Tuesday, April 25, 2017

Eulogy On Rabbi Nisson Wolpin Z’L, Editor Of Jewish Observer, By Rabbi Yakov Horowitz – The Yeshiva World

Rabbi Horowitz' hesped is below the picture, in yellow typeface. These are a very few personal remarks by myself. I first knew Rabbi Wolpin zt"l as a camper at Camp Munk when he was assistant head counselor back in the late 60s to early 70s. Many years late, in 1989, I made his acquaintance again when I began writing for The Jewish Observer. Whatever faults The JO had, it was - largely due to Rabbi Wolpin's leadership - by far the most influential Jewish periodical of its time. Rabbi Wolpin's openness, wisdom, editorial acumen, and refinement made it a pleasure to work with him. He was a great man who captained a great periodical - without self aggrandizement, fanfare or publicity - למען ה' ולמען תורתו. He was a great embodiment of the ever-vanishing and nearly extinct true Agudist.


Eulogy On Rabbi Nisson Wolpin Z’L, Editor Of Jewish Observer, By Rabbi Yakov Horowitz – The Yeshiva World

It is with sadness, fond memories, and a profound sense of gratitude to him that I inform you of the Petira (passing) of Rabbi Nisson Wolpin z’l. Reb Nisson served Klall Yisroel (the Jewish people) in many roles over his rich and meaningful life, but is known best for his role as the Editor of Agudath Israel’s Je wish Observer.

Reb Nisson was brilliant, humble, dedicated, and was an outstanding mentor and role model, when I began writing publicly in 1996. He had a gift for making me feel like he was helping me with my essays, not rewriting my imperfect drafts. It was never about him; in today’s educational vernacular, he was a “guide on the side,” rather than, “a sage on the stage.” In fact, before he started editing my first piece, he asked me for Mechila (forgiveness) in advance and said, “Reb Yankie, to a writer, someone who edits your work is about as popular as someone who criticizes your child to you. I hope our relationship survives this.”

My first piece in The Jewish Observer, An Ounce of Prevention, was about teens-at-risk, a topic that was not discussed in polite company twenty years ago. Reb Nissan recognized the importance of airing this sensitive subject in the pages of Agudath Israel’s publication, and patiently taught a thirty-six-year-old rookie how to soften the edges of the passion that drove the piece, so that the essay would generate constructive light and not destructive flames.

He had a great, dry sense of humor, and I actually began looking forward to his sage critique of my writing, which continued over the years that I wrote in The Jewish Observer. Our paths have not crossed much over the past few years, but I am deeply grateful that I had the opportunity to thank him personally on several occasions for the profound impact he had on my life personally and professionally.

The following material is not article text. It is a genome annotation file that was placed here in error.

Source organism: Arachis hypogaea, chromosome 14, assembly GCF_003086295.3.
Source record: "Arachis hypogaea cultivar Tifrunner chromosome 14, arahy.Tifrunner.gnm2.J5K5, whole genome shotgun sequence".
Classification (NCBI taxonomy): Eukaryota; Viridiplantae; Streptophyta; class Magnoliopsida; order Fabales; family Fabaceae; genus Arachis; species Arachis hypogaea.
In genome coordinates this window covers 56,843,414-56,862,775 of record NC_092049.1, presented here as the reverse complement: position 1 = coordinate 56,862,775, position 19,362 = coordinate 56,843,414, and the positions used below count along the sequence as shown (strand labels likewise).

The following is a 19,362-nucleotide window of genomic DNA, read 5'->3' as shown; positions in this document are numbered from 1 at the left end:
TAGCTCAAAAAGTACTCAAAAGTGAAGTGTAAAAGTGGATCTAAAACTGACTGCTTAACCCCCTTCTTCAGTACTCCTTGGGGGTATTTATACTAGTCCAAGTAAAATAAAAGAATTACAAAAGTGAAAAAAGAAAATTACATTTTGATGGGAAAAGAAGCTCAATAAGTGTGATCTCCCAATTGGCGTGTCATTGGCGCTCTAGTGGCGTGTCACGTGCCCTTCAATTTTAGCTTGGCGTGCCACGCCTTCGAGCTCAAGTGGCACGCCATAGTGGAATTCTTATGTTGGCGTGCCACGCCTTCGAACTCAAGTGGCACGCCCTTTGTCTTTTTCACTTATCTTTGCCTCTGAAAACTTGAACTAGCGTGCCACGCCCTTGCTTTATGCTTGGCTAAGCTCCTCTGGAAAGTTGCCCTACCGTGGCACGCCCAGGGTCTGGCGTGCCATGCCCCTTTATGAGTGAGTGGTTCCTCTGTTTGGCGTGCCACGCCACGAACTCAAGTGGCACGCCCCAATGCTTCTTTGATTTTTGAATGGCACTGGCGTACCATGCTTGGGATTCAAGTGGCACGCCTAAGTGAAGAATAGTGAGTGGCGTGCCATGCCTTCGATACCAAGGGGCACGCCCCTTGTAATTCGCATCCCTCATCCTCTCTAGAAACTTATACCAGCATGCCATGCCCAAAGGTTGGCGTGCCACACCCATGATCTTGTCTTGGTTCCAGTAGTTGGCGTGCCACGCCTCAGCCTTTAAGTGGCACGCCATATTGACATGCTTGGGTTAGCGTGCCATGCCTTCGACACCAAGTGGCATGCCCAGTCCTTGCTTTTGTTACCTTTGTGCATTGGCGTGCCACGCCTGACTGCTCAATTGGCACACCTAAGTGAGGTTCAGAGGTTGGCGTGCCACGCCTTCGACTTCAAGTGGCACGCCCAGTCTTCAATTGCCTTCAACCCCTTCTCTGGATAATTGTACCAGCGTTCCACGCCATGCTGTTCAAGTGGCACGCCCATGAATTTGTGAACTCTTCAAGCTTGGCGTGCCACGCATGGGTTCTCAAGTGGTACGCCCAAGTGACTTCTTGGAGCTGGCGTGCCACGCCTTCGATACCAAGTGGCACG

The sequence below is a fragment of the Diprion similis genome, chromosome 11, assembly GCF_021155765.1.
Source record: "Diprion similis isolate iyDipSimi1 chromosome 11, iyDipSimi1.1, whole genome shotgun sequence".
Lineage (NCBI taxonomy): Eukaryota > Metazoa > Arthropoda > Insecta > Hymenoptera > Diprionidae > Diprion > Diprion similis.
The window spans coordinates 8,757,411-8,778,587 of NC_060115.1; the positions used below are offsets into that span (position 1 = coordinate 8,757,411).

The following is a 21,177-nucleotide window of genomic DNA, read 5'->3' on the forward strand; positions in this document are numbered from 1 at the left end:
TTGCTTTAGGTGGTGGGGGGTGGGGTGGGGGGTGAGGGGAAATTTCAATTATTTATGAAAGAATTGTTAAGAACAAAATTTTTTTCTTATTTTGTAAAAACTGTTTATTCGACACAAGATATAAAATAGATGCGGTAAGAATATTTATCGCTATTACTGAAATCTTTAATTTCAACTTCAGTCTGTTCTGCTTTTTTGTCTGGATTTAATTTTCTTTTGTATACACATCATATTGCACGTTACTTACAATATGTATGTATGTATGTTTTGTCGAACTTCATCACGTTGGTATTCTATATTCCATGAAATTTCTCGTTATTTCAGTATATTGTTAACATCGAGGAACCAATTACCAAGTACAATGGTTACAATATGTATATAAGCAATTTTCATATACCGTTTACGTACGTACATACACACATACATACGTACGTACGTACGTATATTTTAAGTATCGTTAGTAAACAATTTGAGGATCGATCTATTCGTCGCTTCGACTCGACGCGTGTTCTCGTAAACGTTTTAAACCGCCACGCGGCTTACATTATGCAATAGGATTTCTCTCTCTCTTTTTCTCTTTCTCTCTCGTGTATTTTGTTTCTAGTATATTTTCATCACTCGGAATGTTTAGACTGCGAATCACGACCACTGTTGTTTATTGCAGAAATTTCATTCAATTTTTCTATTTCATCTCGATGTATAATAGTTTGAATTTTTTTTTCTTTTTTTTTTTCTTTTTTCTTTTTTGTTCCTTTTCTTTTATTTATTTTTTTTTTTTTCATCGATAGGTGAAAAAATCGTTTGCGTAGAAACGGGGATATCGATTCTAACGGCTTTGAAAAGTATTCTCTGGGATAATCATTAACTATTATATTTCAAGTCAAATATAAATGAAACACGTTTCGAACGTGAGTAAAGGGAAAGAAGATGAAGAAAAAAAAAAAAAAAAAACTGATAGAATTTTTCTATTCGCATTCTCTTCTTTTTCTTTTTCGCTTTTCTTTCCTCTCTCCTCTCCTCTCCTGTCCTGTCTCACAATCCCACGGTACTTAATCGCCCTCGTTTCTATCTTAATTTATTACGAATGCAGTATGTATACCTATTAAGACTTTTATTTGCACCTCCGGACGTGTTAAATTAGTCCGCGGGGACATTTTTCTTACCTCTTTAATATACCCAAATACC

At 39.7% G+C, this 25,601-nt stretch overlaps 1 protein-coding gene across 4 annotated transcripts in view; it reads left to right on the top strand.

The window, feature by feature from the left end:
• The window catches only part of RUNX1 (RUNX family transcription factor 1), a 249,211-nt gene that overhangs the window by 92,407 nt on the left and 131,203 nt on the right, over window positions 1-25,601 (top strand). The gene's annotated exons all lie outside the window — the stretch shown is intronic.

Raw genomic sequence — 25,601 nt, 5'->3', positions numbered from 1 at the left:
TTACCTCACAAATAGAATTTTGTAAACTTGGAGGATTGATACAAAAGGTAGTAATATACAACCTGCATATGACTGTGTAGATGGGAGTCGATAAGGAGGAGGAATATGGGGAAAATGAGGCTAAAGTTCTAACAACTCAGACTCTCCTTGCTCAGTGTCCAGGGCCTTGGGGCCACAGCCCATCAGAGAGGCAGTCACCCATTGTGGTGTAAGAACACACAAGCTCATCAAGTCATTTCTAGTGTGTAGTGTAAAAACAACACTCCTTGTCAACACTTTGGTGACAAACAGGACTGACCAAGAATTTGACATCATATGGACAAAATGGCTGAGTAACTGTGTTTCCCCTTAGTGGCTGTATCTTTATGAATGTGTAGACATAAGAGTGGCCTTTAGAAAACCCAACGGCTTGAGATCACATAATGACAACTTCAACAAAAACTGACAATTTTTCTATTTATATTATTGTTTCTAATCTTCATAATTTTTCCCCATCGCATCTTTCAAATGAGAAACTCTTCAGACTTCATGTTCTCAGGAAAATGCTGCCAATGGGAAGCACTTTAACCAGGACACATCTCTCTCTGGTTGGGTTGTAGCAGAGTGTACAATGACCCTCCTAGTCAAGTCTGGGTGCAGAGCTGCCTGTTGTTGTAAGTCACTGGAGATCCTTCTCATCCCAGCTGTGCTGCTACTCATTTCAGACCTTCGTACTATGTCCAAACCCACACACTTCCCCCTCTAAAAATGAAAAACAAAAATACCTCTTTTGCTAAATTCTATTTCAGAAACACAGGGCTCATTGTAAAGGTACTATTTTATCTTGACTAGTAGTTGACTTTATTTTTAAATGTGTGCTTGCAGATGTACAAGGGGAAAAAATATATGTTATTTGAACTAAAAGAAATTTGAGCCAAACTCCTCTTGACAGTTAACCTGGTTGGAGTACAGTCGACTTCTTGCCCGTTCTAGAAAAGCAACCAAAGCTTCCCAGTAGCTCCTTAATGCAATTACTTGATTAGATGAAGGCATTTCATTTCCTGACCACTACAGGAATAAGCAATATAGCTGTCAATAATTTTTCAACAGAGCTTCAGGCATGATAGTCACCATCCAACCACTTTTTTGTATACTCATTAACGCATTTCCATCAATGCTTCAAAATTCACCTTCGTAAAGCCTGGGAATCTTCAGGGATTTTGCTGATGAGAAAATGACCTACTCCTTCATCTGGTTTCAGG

One of the essays I submitted to The Jewish Observer went back and forth between us much more than usual during the editing process. After this had been going on for a while, Rabbi Wolpin called me and said, “Reb Yankie, you are never really done editing. But there does comes a time when you just stop.”

Reb Nissan; you were never done serving Hashem and his people over your lifetime. But Hashem, in His infinite wisdom decided it was time for you to stop in this world and continue in the World to Come.

May your memory be for a blessing.

- See more at: http://www.theyeshivaworld.com/news/headlines-breaking-stories/1262330/eulogy-on-rabbi-nisson-wolpin-zl-editor-of-jewish-observer-by-rabbi-yakov-horowitz.html#sthash.vhZbKINQ.dpuf

1 comment:

  1. This comment appeared on another blog. The post was subsequently removed from the blog, so the comment can't be seen elsewhere. The commenter's pen name is Segel:

    In my younger post high school years I was an out of town boy learning in Borough Park in which I would spend many a Shabbos meal by the Wolpin family. So in addition to my yeshiva learning I gleamed many insights from my time at the Wolpins. I still remember in 1994 standing in their kitchen at the time when R' Nissan, another guest and myself were discussing both the Lubavitcher Rebbes' petira closely following the petira of the Rav the year before. Both were controversies that made it into their Shabbos conversations. It was my impression at the time, that those editorial decisions stemmed less from a conviction of 'emes' and more from a need to appear balanced and fair in the face of strong pressure from the kanoyim. R' Nissan viewed himself as a stabilising spokesman for 'centrist' Chareidim as a kind of buffet against the encroaching zealousness from his right. Ultimately this was an impossible task as conflicting identities and ideologies of puritanism vs moderation do not allow themselves to be reconciled.